The rational voice nattering in my brain knows better; it argues that lenses worn beyond its lifespan will detrimentally affect the health of my corneas. It reasons that professionals know what they are doing when they set these expiration dates, and I would do well to listen to their educated advice. It even justifies that since I have plenty of replacement lenses housed in my bathroom drawer, I do not have to keep these lenses beyond their monthly limit.

However, my cheap Chinese ass is not so easily persuaded. The frugal part of me rationalizes that since I only wear my lenses 3 days a week (as opposed to all 7), it makes mathematical sense that I can therefore extend the lifetime of the lenses to 2 months (with a few days to spare, no less!). I also consider the fact that, according to my naked (blind) eye, there are no visible traces of debris or tearing on my perfectly-good lenses, nor are my eyes crusting over with infection or bloodshot from lack of oxygen. Does that not suggest that these lenses are still good? My conspiracy theories kick into full gear to support my thrifty ways; maybe the manufacturers are in cahoots with the
optometrists and the dispensaries, and the whole "dispose after one month" line that they feed me is simply a money-making gimmick to lure unsuspecting contact wearers to purchase lenses more frequently than they actually need to!

And so the debate rages on in my brain as I take my perfectly-functional, past-due lenses out of my eyes. Do I let these expensive little contacts shrivel up in the dry heat of an Albertan winter? Or do I let them soak in the bliss of some sterile Opti-Free Solution, spared of their fate for one more day?

You would be surprised at how torn I become whenever this decision has to be made.

And it did tonight. My current contacts are now nearly 2 months old (worn only 2-3 times/week - don't judge), and yet I struggled with the decision to throw those things in the garbage after taking them out of my non-irritated eyes. You would be proud of me - I did finally throw them out, after much internal warfare. But don't think I was happy about it. It hurt every fiber of my cheap-wad being to do this, and even now I wonder if I can't fish those things out of the garbage and re-soak them to vitality once more.

I guess in the end, I have to acknowledge the reality that I'll be fighting the cheap for the rest of my life. This is just the cross I must bear.




Monday, December 03, 2007

Vancouver and Back Again - The Meltdown After-Story

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Following my mini-meltdown, I did fly out and join my Hubbs in the glorious city of Vancouver. Though I barely saw him during that first night of my arrival (he had one last pseudo-ALT.net meeting that night), the next day was beautiful and he and I got to spend some time together. The sky was clear, the air was crisp, and it was totally the Vancouver that I love. As we sipped night-caps in the lounge that evening, we were even able to spend a few moments with his hero, JP, and some other very nice developer dudes from all around the world.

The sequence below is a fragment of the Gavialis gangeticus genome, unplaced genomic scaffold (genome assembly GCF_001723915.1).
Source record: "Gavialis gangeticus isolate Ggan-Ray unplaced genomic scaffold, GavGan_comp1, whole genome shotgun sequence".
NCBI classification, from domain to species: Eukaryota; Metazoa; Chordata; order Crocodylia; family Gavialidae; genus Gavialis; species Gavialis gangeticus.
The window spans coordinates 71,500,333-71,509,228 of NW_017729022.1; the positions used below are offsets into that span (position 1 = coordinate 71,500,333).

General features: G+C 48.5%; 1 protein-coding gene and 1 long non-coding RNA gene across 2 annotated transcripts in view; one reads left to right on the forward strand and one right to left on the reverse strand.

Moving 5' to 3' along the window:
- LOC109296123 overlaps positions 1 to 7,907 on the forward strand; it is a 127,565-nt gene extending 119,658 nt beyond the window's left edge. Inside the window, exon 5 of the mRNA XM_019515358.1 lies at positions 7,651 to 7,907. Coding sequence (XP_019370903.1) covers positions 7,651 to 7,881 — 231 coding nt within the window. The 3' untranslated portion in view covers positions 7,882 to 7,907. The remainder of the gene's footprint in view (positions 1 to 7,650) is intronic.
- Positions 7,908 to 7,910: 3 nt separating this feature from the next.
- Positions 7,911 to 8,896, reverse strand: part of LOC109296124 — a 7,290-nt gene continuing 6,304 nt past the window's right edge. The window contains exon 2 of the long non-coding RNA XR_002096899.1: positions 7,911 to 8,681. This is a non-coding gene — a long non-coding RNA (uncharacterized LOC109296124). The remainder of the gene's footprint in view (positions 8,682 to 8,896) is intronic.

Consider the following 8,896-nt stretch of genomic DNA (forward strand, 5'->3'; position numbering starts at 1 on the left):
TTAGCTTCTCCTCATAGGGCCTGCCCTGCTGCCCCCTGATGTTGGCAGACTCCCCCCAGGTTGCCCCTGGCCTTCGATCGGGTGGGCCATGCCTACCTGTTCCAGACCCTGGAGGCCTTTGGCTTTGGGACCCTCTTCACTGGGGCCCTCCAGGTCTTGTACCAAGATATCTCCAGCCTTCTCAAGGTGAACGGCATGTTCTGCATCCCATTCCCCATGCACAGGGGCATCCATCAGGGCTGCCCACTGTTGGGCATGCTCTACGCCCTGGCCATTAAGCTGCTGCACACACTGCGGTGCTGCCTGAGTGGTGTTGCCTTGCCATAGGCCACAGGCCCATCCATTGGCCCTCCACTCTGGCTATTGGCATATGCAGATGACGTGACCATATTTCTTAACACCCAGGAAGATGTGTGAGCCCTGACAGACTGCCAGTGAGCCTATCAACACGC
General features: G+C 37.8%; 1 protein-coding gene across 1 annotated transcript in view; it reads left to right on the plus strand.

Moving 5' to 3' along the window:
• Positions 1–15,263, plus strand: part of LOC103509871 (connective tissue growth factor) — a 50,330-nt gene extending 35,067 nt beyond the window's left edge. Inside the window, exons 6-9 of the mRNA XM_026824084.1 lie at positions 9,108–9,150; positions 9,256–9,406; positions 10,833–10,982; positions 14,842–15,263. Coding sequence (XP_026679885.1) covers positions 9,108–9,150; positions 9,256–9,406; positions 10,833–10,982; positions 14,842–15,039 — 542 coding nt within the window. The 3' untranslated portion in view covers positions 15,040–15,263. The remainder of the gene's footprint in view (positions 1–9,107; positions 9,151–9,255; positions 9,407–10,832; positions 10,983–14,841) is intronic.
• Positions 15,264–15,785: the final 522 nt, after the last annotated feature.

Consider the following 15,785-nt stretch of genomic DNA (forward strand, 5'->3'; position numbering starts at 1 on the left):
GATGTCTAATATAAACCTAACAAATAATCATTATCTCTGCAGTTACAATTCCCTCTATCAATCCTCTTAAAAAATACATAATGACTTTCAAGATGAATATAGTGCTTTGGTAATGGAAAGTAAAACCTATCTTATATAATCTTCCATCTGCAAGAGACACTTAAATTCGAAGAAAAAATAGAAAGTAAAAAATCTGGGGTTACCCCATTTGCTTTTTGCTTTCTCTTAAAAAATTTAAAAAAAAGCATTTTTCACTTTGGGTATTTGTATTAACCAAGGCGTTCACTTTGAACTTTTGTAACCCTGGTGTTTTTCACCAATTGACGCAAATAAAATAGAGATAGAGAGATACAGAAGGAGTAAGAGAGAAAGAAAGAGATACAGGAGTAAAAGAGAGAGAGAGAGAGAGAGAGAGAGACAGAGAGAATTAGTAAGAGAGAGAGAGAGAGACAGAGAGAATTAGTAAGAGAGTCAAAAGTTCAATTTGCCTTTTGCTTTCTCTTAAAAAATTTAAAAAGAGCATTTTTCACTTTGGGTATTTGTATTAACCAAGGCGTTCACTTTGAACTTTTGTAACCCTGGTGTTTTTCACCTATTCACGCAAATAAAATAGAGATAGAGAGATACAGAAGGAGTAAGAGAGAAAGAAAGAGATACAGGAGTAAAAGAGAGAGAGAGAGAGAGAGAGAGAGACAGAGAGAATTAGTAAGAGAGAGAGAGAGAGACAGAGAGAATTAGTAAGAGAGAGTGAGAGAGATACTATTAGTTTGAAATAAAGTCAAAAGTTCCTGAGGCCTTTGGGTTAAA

Highlights of our trip:

* Hubbs and his dad enjoying a brisk walk at Stanley Park
* Mom E. and I shopping Robson
* Our visit to Granville Island market
* Breakfast @ Paul's Omelettry with my in-laws, then again with Kyle Baley
* Dinner at C (seared foie gras! YUM)
* Hubbs making up for lost time by doing on his wife :)

However, this trip was plagued with unpleasantries, unlike my previous trips to Van. The lowlights of the trip:

* slushy snow for 2 full days of my trip in Van
* not getting to drive a mid-sized vehicle (practice for our new Accord one day)
* not getting to visit the whirlpool/hot tub at the Wall Centre hotel
* the delayed flights leaving Van (due to the snow)
* sitting on the tarmac for an hour waiting to be de-iced
* the cold temperatures we returned to following our trip

And last but worst of all:
* coming home to an apartment where all the elevators are not working

Yes, it is true. As we unpacked our bags from the car and headed towards the elevator, we were met by some random Samaritan from the building who told us that, because of the idiocy of one of the residents on the 15th floor (not us!), the garbage chute had been left open and a pipe froze as a result. This led to flooding in the elevators, which meant they became inoperable. He broke us the bad news that we would have to haul our heavy suitcases and carry-on bags up every flight of stairs from the 3rd floor parkade to our 15th floor home. He, being the kindly Samaritan, offered to take one of the bags up for us from the parkade to the 10th floor. We were met there by the security guard, who was kind enough to lug that bag up the rest of the way. Meanwhile, Hubbs had to haul up the gigantic suitcase carrying all of his stuff from the week, and I had to carry both carry-on bags plus our dinner, wearing 2" boots, up these cursed steps. Unreal.

And so, here we are, the morning after one of the more disastrous weekend trips I've ever taken, and still the elevators do not work and I have school stuff left to be hauled up from the car.

I am starting to think that we should consider moving somewhere warm and snow-free, like Austin, TX.

Unreal.